- Edward Hicks (1780 to 1849 – A distinguished minister of the Society of Friends (Quakers) and famous folk-art painter. Artworks include ‘The Peaceable Kingdom of the Branch’, ‘The Residence of David Twining’, and ‘The Landing of Columbus’.
- Ammi Phillips (1788 to 1865) – An itinerant portrait artist and one of America's most prolific folk-art painters, his most famous work is ‘Girl in Red Dress with Cat and Dog’.
- Milton W Hopkins (1789 to 1844) – An early 19th century portraitists, one of his famous oil on canvas paintings is ‘Portrait of a Woman Wearing a Fancy Yellow-Ribboned Lace Bonnet’ He also did oil paintings on wood. Most of his models were educated and comfortable people who chose to have their portraits painted in a plain simple style.
- Erastus Salisbury Field (1805 to 1900) – Born in Massachusetts, Field was a famous American folk-art painter of portraits, landscapes, and historical chronicles. Notable among his paintings are ‘Joseph Moore and His Family’, ‘Lady of Squire Williams House’, and ‘Elizabeth Billings Ashley’.
- C. C. A. Christensen (1832 to 1912) – A Danish-American painter, he is best known for his series of paintings ‘Mormon Panorama’, that illustrates the history of the church, and ‘Nephi and Zoram Return with the Record’.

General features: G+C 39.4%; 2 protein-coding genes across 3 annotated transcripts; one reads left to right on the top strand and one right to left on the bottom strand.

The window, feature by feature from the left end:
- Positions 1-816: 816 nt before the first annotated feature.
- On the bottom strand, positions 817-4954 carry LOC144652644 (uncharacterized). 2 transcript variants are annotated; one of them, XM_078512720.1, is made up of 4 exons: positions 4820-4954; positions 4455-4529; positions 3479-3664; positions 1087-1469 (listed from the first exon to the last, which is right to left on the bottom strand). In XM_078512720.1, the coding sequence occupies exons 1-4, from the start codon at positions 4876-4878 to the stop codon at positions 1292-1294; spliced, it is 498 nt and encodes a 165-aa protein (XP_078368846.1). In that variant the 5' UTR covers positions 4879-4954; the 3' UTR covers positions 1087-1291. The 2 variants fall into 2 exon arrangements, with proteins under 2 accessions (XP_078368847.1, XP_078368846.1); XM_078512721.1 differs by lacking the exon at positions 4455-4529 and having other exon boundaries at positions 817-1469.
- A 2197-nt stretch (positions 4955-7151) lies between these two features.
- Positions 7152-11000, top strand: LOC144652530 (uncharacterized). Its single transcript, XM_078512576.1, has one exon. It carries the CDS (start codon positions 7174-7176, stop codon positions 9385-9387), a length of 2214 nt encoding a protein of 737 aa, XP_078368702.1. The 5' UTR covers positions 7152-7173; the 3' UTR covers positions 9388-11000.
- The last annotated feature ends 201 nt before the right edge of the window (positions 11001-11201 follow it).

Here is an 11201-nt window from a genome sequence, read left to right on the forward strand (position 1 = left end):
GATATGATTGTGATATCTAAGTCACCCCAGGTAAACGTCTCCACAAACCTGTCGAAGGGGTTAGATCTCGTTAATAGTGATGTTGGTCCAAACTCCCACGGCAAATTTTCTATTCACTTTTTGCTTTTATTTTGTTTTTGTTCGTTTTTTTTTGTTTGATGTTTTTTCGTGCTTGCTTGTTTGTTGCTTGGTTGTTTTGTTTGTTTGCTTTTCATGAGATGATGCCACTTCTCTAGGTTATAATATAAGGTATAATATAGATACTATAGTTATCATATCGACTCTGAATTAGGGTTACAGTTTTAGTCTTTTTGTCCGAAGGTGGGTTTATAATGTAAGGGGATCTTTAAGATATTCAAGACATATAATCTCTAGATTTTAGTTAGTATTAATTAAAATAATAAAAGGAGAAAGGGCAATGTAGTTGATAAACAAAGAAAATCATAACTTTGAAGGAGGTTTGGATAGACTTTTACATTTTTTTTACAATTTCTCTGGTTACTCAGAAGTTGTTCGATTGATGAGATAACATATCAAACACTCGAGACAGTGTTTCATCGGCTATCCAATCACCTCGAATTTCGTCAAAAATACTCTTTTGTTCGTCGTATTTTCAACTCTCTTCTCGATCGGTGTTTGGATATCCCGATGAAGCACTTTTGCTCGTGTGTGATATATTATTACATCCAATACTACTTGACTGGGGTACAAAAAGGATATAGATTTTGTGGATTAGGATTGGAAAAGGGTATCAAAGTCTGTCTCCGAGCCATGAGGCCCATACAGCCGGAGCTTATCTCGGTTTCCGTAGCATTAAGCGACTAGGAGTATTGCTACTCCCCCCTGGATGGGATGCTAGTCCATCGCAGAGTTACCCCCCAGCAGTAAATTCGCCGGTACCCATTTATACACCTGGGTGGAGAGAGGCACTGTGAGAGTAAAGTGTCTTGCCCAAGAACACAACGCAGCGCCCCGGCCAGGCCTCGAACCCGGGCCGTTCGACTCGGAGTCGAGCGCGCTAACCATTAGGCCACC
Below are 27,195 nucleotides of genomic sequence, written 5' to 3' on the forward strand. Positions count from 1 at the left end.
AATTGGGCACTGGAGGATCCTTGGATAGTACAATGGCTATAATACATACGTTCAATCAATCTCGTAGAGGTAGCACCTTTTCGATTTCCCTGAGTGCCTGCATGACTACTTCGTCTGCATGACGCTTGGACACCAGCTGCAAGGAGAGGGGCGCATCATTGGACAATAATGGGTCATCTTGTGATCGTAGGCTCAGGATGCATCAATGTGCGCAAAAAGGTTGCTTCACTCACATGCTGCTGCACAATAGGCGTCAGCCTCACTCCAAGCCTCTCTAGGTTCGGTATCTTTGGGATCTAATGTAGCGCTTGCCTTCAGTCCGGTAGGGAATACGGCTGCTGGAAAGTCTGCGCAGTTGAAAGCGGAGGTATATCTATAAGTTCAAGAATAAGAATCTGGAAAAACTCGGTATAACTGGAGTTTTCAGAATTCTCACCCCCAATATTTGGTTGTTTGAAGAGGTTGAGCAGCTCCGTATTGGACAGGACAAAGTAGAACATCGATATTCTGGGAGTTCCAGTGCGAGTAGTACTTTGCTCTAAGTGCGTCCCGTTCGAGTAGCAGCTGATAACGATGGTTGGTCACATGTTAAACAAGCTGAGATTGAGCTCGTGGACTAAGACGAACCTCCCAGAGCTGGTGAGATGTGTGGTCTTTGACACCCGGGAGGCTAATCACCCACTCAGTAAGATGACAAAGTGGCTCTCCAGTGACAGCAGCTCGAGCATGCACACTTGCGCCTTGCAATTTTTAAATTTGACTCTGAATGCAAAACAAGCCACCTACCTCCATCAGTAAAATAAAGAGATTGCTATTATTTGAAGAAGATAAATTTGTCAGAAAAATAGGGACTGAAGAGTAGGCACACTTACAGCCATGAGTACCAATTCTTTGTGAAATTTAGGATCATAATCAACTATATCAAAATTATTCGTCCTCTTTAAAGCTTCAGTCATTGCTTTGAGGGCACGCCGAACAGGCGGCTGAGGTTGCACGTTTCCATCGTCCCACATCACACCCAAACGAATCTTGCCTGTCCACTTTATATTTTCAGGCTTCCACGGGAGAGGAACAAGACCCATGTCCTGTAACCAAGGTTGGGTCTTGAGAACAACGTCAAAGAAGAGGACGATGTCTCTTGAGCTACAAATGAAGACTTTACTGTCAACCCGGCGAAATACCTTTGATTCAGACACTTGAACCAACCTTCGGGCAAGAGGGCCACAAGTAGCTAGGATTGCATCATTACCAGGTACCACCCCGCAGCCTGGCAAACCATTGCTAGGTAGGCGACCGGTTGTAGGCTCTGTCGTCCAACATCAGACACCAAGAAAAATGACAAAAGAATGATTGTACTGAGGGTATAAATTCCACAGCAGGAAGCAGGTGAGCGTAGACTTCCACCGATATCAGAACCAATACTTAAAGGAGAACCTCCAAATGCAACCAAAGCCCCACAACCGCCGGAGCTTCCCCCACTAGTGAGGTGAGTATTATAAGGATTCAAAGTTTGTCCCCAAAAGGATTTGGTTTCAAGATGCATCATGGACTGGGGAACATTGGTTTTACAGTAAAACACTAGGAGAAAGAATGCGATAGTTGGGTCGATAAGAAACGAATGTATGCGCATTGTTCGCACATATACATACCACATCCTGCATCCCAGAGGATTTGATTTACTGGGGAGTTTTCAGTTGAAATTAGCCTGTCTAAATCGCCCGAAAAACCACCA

- Alfred Wallis (1855 to 1942) – He was a self-taught native artist and a fisherman who painted mostly on cardboard ripped from packing boxes, with a limited palette of paint bought from ships' chandlers (a ship’s store). His work, ‘The Hold House Port Mear Square Island Port Mear Beach’ is displayed in the Tate Gallery.
- Bill Traylor (1856 to 1949) – An African-American folk artist, Traylor’s drawings in pared-down repeated symbols, shapes, and figures depict his experiences and observations from rural and urban life. His works include images of people, plants, animals, and local landmarks. Many of his paintings are unnamed. When he died in 1949, he left behind over a thousand drawings, many of them given away to passers-by.
- John Kane (1860 to 1934) - He was the first self-taught contemporary folk artist to be recognized by a museum in the 20th century. He painted landscapes and self-portraits, including his famous works are ‘Boys Fishing, ‘Children at Play’, and ‘Scene in the Scottish Highlands’ that now hangs in the Carnegie Museum of Art.
- Grandma Moses (1860 to 1961) – She was a famous folk-art painter who began painting at the age of 78 years, a manifestation of her childhood dream. Moses painted scenes of rural life but omitted features of modern life like tractors and telephone poles. Some of her notable artworks are ‘Autumn in the Berkshires’, ‘Catching the Thanksgiving Turkey’, ‘Christmas’, and ‘Grandma Moses Goes to the Big City’.
- William Edmondson (1870 to 1951) – He was born the son of two former slaves, with little or no formal education. He is known for his sculpture works which he started at age sixty by working on tombstones which he sold or gave to friends and family. He also carved lawn ornaments, birdbaths, figures from the Bible, and decorative sculptures, working primarily with chunks of discarded limestone from demolished buildings.